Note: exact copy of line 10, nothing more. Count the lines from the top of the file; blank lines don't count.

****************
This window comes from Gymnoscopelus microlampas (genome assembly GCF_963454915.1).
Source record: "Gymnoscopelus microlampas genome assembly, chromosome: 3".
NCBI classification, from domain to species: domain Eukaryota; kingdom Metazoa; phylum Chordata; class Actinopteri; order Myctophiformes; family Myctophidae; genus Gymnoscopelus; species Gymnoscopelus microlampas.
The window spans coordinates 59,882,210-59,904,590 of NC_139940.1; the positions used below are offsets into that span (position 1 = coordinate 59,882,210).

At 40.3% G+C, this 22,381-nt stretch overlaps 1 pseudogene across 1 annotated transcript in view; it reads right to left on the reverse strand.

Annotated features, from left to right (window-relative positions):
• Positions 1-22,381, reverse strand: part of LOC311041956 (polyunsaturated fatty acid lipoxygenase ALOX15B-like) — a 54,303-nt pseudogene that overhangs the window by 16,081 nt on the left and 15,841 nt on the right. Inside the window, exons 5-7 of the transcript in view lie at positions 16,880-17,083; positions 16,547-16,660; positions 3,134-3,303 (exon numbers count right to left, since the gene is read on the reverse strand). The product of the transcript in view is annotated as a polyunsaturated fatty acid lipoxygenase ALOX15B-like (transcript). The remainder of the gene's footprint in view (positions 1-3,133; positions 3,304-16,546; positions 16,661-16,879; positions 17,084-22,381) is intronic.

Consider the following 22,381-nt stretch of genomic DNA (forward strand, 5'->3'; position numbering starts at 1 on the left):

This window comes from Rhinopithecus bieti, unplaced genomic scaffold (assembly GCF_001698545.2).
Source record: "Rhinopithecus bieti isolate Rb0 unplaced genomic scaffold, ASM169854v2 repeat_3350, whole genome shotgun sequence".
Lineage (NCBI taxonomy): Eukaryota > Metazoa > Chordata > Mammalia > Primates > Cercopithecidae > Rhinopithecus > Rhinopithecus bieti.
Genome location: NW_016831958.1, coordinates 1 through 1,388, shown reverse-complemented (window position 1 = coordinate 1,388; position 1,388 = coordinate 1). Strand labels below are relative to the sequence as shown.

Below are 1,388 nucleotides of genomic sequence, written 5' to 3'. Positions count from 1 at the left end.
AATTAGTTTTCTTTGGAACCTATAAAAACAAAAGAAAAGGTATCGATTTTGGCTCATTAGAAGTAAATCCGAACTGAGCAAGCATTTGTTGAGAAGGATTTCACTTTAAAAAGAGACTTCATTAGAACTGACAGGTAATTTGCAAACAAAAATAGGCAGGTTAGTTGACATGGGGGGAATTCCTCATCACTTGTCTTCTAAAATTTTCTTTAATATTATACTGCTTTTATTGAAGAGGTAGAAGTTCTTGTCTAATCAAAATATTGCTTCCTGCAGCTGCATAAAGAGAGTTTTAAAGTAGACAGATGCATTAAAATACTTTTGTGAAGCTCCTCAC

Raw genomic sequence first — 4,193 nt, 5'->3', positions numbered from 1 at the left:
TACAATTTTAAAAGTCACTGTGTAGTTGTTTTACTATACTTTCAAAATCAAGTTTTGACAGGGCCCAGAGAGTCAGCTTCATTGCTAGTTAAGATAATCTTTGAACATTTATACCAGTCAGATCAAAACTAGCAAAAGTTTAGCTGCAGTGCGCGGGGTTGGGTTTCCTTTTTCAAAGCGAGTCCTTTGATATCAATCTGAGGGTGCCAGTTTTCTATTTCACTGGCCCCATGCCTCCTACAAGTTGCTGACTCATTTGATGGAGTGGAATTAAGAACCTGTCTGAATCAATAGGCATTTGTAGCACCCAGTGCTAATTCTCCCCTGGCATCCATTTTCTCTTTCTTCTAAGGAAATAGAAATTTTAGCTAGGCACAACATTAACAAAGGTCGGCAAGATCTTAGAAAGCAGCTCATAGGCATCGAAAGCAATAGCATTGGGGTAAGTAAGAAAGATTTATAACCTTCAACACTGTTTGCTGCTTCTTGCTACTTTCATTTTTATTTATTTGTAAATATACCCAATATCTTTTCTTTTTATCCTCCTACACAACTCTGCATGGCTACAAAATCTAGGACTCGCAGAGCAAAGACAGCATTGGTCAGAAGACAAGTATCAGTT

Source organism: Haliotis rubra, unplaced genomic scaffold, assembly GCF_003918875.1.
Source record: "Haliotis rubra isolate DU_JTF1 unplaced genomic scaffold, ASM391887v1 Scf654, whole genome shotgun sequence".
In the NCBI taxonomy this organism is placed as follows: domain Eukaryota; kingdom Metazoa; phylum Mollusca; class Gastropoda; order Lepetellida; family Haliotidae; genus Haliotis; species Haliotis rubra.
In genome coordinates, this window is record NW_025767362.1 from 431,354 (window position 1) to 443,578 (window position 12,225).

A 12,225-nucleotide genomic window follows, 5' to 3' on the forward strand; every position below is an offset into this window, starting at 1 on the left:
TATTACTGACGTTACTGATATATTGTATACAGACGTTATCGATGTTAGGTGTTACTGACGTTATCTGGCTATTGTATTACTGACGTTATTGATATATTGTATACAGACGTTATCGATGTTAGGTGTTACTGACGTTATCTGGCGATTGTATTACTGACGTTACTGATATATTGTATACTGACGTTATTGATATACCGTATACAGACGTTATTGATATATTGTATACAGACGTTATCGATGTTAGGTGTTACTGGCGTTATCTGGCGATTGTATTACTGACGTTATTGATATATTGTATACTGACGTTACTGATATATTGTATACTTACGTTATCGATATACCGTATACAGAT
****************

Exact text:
Source record: "Rhinopithecus bieti isolate Rb0 unplaced genomic scaffold, ASM169854v2 repeat_3350, whole genome shotgun sequence".